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Randomized Generation of 2D Dungeons

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Procedural Generation of the dungeon:

 

The core of the game is based upon procedural generation of the path on which player can play. So, the player faces different maze each time. Procedural Generation is explained in the following section in detail.

 

 

What things are procedurally Generated?

  • The playground and inner walls of the map

  • The rooms (rooms are technically absence of a wall)

  • The hallways connecting between every two rooms

  • Player start

  • Player destination

  • Resource encounters(Mushrooms pickups)

 

 

Let's see each thing in detail:

 

  1. Playground and inner walls:

The generation begins with laying down of a grid. The grid by default is 100 units x 100 units. This gives us around 10000 vertices to play with.

The grid is internally a 2D Array. The square in each grid has a center point. The walls are made of a 2D sprite and each wall sprite is spawned on this center point. The placement of grid starts from the origin (0,0) and moves in +x and +y direction, i.e. in positive quadrant of a graph.

 

 

  2. Rooms

 

The rooms are technically absence of walls in 3D space. However, in 2D space, it is a series of textures in roughly rectangular shape. Each room is held in a custom data structure like a struct.

This data structure contains info about each of the rooms. The information includes following.

  • Rooms starting location in X and Y coordinate.

  • Size of the room (width and height)

  • A direction for the next hallway (North/East/West/South)

 

The minimum and the maximum number of rooms is given by the player. The number is taken as a range and a random number is generated between those 2 integers and it's our final room count.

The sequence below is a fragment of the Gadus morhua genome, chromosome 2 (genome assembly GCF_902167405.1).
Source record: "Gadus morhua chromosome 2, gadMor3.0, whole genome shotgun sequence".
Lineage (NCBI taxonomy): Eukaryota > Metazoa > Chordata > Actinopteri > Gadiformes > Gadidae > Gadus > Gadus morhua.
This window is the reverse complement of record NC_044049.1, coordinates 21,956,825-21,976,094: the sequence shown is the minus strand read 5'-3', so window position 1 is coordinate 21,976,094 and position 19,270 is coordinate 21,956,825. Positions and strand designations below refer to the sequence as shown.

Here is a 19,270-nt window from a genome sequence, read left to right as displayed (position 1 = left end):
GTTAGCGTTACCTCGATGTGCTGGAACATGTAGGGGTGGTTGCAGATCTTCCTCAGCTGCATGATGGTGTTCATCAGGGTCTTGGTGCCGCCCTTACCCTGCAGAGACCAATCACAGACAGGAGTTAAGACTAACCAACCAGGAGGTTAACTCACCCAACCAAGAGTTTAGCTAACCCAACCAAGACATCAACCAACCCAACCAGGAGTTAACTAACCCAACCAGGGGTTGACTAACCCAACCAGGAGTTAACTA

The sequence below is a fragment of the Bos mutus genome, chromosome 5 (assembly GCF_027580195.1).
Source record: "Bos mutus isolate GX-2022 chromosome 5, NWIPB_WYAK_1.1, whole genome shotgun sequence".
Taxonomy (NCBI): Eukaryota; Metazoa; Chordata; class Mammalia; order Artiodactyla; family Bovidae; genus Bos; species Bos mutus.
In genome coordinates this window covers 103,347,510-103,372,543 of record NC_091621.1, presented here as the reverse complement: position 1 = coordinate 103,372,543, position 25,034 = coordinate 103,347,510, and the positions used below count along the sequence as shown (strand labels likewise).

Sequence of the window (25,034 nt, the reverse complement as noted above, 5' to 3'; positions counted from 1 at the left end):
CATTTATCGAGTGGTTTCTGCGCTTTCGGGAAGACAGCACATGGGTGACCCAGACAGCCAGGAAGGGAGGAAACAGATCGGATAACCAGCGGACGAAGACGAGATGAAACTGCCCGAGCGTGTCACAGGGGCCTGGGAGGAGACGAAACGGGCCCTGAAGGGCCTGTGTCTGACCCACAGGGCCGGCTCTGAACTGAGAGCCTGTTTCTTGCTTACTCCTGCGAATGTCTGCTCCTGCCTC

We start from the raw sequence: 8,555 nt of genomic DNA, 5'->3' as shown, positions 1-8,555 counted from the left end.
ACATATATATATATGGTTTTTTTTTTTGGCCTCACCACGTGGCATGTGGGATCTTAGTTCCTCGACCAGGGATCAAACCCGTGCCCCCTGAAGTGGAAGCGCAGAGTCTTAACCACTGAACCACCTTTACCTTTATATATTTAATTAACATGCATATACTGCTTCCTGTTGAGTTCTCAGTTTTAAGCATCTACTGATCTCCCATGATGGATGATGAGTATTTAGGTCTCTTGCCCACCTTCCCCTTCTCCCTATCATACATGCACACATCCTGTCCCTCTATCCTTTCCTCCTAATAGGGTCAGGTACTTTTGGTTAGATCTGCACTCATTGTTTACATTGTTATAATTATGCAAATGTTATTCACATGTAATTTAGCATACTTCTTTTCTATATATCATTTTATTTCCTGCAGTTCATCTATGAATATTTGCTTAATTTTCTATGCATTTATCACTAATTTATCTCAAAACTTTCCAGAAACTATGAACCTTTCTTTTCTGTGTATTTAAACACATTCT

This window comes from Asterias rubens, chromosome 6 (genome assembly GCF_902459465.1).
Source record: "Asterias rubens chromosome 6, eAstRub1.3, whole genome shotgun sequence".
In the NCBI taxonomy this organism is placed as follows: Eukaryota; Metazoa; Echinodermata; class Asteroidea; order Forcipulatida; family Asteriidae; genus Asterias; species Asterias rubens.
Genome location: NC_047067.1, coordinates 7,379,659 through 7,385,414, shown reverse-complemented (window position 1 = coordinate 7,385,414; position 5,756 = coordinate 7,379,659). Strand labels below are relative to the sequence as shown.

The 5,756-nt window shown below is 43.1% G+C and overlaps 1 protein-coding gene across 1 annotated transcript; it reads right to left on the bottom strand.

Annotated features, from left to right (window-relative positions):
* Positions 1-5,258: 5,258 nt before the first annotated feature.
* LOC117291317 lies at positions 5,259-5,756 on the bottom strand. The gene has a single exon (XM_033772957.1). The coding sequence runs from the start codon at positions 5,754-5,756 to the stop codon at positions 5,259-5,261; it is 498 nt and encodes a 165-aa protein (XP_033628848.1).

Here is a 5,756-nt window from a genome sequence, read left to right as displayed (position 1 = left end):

First room nearly starts in the middle of the playground. This avoids rooms and hallways running out of the playable area. After first room’s location is randomized then according to its height and weight, the rooms floor tiles start to spawn from that location until height and width of the room are not filled.

Core loop of rooms placements:

 

     void SetTilesValuesForRooms()

         {   

             for (int i = 0; i < rooms.Length; i++)

             {

                 RoomData currentRoom = rooms[i];   

                 for (int j = 0; j < currentRoom.roomWidth; j++)

                 {

                     int xCoord = currentRoom.xPos + j;         

                     for (int k = 0; k < currentRoom.roomHeight; k++)

                     {

                         int yCoord = currentRoom.yPos + k;                 

                         tiles[xCoord][yCoord] = TileType.Floor;

                     }

                 }

             }

         }

    3. Hallways

 

Hallways are entrances and corridors connecting two rooms. After rooms are placed, one of the 4 directions is chosen randomly (North/East/South/West). After the direction is chosen, the hallway sets its starting position to the edge of the “previous” room and then continues in only either “X” or “Y” direction. While moving forward it lays down the same floor tile as a room. This gives us an effect of a corridor in an art-friendly way (because we don’t need special art for corridors if we are using the same tile as a room).

 

 

Core loop for corridors chosing direction: